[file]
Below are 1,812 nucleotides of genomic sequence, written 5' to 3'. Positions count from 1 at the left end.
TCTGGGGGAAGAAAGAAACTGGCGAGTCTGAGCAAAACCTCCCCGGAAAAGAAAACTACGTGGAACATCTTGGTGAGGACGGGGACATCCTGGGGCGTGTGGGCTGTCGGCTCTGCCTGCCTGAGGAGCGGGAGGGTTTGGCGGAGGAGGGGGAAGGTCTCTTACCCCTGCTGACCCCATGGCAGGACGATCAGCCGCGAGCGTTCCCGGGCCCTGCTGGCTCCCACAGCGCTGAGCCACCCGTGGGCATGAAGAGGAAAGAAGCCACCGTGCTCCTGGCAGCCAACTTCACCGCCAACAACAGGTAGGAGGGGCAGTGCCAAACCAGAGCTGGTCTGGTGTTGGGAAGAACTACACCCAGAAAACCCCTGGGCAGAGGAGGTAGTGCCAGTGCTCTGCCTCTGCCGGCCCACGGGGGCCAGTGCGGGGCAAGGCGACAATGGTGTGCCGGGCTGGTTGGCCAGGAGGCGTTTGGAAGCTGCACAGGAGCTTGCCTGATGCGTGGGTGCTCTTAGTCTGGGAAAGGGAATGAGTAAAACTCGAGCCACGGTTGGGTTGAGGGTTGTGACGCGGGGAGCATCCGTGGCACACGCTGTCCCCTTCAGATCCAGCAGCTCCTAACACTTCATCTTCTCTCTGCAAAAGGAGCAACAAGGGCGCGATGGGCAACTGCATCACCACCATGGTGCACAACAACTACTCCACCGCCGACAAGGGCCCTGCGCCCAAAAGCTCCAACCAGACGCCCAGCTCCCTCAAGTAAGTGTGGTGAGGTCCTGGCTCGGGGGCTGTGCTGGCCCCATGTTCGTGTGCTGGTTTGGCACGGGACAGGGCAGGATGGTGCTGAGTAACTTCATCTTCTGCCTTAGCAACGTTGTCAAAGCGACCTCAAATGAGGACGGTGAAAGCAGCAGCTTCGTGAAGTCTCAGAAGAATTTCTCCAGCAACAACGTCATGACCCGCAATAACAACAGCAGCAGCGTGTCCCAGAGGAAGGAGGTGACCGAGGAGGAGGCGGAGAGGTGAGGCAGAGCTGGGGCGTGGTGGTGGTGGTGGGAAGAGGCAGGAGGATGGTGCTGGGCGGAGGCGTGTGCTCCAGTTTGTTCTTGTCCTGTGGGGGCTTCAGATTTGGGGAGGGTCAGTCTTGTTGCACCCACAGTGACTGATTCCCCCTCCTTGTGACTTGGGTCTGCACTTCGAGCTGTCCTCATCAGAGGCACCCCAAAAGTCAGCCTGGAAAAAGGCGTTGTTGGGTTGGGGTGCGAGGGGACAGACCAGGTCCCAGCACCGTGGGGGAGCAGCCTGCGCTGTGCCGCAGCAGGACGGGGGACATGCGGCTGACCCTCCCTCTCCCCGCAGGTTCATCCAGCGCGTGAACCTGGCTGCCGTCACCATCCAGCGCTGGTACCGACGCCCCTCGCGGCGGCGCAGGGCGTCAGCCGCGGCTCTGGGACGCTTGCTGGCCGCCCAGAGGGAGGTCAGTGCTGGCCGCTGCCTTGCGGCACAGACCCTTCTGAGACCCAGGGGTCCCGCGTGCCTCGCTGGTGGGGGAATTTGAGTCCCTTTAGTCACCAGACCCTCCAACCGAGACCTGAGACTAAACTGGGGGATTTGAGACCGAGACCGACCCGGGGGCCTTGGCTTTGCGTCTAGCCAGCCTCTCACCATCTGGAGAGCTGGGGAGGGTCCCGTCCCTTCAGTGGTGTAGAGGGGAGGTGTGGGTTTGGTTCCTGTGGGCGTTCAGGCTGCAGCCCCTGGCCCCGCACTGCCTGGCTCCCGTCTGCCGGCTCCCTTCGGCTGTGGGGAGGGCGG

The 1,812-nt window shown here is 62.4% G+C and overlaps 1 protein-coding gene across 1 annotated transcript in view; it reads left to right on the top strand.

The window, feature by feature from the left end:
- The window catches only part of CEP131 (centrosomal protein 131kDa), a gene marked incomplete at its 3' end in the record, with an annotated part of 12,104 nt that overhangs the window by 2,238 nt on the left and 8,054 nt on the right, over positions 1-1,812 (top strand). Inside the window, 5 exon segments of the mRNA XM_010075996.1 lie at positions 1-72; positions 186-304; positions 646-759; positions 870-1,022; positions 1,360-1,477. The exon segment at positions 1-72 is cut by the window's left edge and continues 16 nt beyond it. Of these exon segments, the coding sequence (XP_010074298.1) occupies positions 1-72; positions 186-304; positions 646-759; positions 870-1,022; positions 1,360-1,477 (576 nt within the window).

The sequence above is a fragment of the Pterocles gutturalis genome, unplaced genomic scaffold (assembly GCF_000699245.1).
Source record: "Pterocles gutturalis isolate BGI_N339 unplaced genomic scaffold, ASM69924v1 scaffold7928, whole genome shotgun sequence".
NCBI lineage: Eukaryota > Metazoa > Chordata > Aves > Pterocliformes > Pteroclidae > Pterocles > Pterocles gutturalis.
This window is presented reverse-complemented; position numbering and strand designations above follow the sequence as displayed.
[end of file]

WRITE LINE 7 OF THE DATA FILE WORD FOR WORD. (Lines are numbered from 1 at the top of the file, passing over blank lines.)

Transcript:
Source record: "Pterocles gutturalis isolate BGI_N339 unplaced genomic scaffold, ASM69924v1 scaffold7928, whole genome shotgun sequence".